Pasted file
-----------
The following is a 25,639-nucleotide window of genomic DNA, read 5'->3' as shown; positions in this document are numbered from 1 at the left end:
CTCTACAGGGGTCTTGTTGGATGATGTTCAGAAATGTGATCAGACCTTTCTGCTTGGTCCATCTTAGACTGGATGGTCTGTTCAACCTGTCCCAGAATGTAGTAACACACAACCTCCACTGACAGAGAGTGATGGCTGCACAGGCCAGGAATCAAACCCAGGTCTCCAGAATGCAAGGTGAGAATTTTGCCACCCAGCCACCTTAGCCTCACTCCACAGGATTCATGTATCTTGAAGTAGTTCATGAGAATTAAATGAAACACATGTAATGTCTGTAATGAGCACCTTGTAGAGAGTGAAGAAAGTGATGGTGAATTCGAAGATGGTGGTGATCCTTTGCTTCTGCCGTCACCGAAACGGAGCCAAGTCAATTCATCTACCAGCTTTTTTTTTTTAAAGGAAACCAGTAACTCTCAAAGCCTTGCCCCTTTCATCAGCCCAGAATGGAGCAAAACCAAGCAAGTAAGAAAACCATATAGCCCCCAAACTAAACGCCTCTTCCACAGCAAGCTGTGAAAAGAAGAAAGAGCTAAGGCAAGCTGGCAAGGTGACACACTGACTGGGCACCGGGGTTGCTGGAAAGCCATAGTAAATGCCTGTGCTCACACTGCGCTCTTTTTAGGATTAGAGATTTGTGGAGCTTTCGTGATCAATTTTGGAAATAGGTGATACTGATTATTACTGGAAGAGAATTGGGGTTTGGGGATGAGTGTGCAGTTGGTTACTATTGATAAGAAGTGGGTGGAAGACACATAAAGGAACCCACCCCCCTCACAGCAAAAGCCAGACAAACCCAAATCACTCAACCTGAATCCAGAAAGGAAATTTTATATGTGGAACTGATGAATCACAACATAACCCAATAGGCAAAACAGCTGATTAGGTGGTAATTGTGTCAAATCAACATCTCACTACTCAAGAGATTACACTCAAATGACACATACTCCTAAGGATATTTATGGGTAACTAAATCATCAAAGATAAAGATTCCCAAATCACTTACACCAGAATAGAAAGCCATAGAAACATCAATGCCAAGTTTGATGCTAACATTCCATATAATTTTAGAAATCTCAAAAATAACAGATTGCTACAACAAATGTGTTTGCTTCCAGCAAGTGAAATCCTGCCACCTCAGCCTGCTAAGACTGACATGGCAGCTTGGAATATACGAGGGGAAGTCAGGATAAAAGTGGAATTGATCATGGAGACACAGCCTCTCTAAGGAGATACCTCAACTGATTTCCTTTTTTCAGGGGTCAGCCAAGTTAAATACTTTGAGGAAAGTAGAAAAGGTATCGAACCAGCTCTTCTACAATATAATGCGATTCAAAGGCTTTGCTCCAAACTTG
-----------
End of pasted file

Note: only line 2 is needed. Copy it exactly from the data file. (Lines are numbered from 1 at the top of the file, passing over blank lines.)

CTCTACAGGGGTCTTGTTGGATGATGTTCAGAAATGTGATCAGACCTTTCTGCTTGGTCCATCTTAGACTGGATGGTCTGTTCAACCTGTCCCAGAATGTAGTAACACACAACCTCCACTGACAGAGAGTGATGGCTGCACAGGCCAGGAATCAAACCCAGGTCTCCAGAATGCAAGGTGAGAATTTTGCCACCCAGCCACCTTAGCCTCACTCCACAGGATTCATGTATCTTGAAGTAGTTCATGAGAATTAAATGAAACACATGTAATGTCTGTAATGAGCACCTTGTAGAGAGTGAAGAAAGTGATGGTGAATTCGAAGATGGTGGTGATCCTTTGCTTCTGCCGTCACCGAAACGGAGCCAAGTCAATTCATCTACCAGCTTTTTTTTTTTAAAGGAAACCAGTAACTCTCAAAGCCTTGCCCCTTTCATCAGCCCAGAATGGAGCAAAACCAAGCAAGTAAGAAAACCATATAGCCCCCAAACTAAACGCCTCTTCCACAGCAAGCTGTGAAAAGAAGAAAGAGCTAAGGCAAGCTGGCAAGGTGACACACTGACTGGGCACCGGGGTTGCTGGAAAGCCATAGTAAATGCCTGTGCTCACACTGCGCTCTTTTTAGGATTAGAGATTTGTGGAGCTTTCGTGATCAATTTTGGAAATAGGTGATACTGATTATTACTGGAAGAGAATTGGGGTTTGGGGATGAGTGTGCAGTTGGTTACTATTGATAAGAAGTGGGTGGAAGACACATAAAGGAACCCACCCCCCTCACAGCAAAAGCCAGACAAACCCAAATCACTCAACCTGAATCCAGAAAGGAAATTTTATATGTGGAACTGATGAATCACAACATAACCCAATAGGCAAAACAGCTGATTAGGTGGTAATTGTGTCAAATCAACATCTCACTACTCAAGAGATTACACTCAAATGACACATACTCCTAAGGATATTTATGGGTAACTAAATCATCAAAGATAAAGATTCCCAAATCACTTACACCAGAATAGAAAGCCATAGAAACATCAATGCCAAGTTTGATGCTAACATTCCATATAATTTTAGAAATCTCAAAAATAACAGATTGCTACAACAAATGTGTTTGCTTCCAGCAAGTGAAATCCTGCCACCTCAGCCTGCTAAGACTGACATGGCAGCTTGGAATATACGAGGGGAAGTCAGGATAAAAGTGGAATTGATCATGGAGACACAGCCTCTCTAAGGAGATACCTCAACTGATTTCCTTTTTTCAGGGGTCAGCCAAGTTAAATACTTTGAGGAAAGTAGAAAAGGTATCGAACCAGCTCTTCTACAATATAATGCGATTCAAAGGCTTTGCTCCAAACTTG